Expatica news

Portugal, in political limbo, still manages to borrow at negative rates

Portugal may be in political limbo, but still succeeded in borrowing money at negative rates Wednesday, a reassuring comeback for a country which had to be bailed out during the eurozone debt crisis.

When a country issues debt at negative rates, investors pay for the privilege of lending the government money rather than receive any interest.

Portugal borrowed 1.1 billion euros for one year at an average rate of -0.006 percent, compared to 0.051 percent at the previous similar operation on September 16, according to the nation’s IGCP debt management agency.

That was the first time Portugal ever managed to place one-year bonds at a negative interest rate.

Interest rates on short-term government debt plunged into negative territory for many eurozone members at the start of the year as the European Central Bank neared its launch of a massive bond-buying stimulus programme.

They crawled back up over the summer, but have fallen again recently as the ECB has signalled it will expand the stimulus programme as inflation hovers around zero.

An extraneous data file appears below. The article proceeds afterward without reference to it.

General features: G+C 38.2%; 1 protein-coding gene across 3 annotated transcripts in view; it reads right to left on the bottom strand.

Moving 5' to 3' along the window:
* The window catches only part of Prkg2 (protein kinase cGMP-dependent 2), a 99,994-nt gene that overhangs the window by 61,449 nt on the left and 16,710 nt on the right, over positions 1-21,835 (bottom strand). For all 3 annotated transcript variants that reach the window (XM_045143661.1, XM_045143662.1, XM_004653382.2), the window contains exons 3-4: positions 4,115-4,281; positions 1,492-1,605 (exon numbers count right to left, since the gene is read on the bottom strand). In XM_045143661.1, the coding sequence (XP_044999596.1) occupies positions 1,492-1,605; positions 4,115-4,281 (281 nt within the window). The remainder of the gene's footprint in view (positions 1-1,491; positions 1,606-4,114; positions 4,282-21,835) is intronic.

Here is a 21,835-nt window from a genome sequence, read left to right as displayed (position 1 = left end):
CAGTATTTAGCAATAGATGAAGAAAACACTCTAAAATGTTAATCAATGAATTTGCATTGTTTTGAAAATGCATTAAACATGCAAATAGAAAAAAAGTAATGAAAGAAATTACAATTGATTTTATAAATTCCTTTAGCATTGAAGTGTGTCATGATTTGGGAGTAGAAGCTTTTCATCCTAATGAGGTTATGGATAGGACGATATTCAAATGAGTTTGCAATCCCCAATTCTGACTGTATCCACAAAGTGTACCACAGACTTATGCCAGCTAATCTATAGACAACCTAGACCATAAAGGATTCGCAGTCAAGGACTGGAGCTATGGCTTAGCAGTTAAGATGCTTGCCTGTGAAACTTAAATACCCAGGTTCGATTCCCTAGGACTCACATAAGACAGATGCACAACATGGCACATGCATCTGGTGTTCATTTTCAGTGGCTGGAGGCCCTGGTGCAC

The prospect of deflation means that some investors are willing to accept slightly negative interest rates.

Portugal also sold 400 million in 6-month debt at -0.018 percent, down from 0.006 percent on September 16.

Demand was more than double the 1.0 to 1.25 billion in bonds initially on offer.

“It’s a record, these are the lowest rates Portugal has ever obtained,” said Filipe Silva, an analyst at Banco Carregosa. “Once again, instability has had no impact on” financing the government.

But analysts said the rate on longer-term government debt, a more reliable indicator of investor confidence, was reflecting the increased political risk.

The rate on Portugal’s 10-year bonds on the secondary market, where existing debt is traded, has climbed from 2.29 percent to 2.55 percent since the inconclusive election on October 4.

A leftwing coalition ousted a minority conservative government last week, leaving the country in limbo.

But current rates are still far below the 7 percent level that forced the Portugese government to seek a three-year 78-billion-euro ($83 billion) bailout in 2011.

Portugal’s government has had no difficulty financing itself on debt markets since exiting the bailout in May last year.